American consultants’ work abroad is important. They spread the U.S. model—the origin of today’s on-air style—and changed television news globally by working with indigenous media. Yet, despite their vast influence, limited research has been conducted on their international efforts, largely because of proprietary material. This book is based on unprecedented and unrestricted access to Magid’s archives. In addition, interviews with Magid staff and U.K. journalists allow for a comprehensive examination of the marketization of British television news, attending especially to how news became better tailored to the medium and audience; the key concepts that Magid advocated to be integrated into U.K. news; and the societal forces at play in this transformation.

American Consultants and the Marketization of Television News in the United Kingdom is a recommended read for anyone interested in journalism and television history, Americanization, media economics and sociology.

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Promoting Monopoly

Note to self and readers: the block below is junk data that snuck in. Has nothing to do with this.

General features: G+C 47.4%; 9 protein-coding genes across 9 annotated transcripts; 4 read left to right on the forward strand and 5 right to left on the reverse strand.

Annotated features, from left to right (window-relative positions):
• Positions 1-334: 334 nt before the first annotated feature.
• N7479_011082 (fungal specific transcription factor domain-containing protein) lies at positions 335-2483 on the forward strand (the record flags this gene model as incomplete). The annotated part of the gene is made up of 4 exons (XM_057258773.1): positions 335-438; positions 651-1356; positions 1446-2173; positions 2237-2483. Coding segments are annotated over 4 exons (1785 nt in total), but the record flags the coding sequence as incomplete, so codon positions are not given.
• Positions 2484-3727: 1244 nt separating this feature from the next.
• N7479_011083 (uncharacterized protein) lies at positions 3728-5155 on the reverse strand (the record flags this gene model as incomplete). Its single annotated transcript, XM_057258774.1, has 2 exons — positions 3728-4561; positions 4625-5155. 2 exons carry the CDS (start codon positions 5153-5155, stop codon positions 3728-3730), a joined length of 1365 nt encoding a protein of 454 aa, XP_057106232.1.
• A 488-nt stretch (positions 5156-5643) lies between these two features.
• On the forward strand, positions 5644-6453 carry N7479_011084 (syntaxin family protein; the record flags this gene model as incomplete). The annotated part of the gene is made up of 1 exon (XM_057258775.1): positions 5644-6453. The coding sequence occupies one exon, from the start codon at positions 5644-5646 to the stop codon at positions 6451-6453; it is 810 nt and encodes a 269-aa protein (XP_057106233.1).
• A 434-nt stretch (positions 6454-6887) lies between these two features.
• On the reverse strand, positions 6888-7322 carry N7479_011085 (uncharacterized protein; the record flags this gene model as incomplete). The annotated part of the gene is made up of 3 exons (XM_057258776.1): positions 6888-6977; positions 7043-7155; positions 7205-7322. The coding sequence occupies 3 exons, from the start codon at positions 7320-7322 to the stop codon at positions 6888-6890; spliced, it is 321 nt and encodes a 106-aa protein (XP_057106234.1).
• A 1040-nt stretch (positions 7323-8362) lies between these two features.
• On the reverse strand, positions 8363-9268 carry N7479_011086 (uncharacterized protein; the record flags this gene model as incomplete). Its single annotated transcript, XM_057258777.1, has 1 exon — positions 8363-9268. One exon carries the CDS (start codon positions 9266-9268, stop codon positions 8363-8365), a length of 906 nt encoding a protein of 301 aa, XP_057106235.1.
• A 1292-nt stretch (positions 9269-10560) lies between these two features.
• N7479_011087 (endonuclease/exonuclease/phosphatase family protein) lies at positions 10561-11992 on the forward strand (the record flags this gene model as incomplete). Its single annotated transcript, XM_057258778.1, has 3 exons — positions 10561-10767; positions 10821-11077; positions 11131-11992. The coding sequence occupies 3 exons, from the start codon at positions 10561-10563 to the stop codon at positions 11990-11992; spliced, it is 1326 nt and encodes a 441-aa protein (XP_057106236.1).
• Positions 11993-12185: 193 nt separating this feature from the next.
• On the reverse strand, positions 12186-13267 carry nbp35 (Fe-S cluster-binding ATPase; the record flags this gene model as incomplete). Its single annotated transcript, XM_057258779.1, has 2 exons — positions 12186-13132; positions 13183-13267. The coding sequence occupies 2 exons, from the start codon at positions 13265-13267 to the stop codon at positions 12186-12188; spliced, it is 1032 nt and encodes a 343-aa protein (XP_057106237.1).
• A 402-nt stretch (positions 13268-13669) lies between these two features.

AT&T and the Politics of Public Relations, 1876-1941

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Karen Miller Russell

Since the invention of the telephone in 1876, publicity has been central to the growth of the industry. In its earliest years the Bell company enjoyed a patent monopoly, but after Alexander Graham Bell’s patents expired, it had to fight competitors, the public, and the U.S. government to maintain control of the telephone network. It used every means its executives could imagine, and that included constructing one of the earliest and most effective public relations programs of its time. This book analyzes the development of public relations at AT&T, starting with a previously forgotten publicist, William A. Hovey, and then including James D. Ellsworth and Arthur W. Page, who worked with other Bell executives to create a company where public relations permeated almost every aspect of work, leveraging employee programs, stock sales, and technological research for PR. Critics accused it of disseminating propaganda, but the desire to promote and protect the Bell monopoly propelled the creation of a corporate public relations program that also shaped the legal, political, media, and cultural landscape.

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Robert Albrecht and Carmine Tabone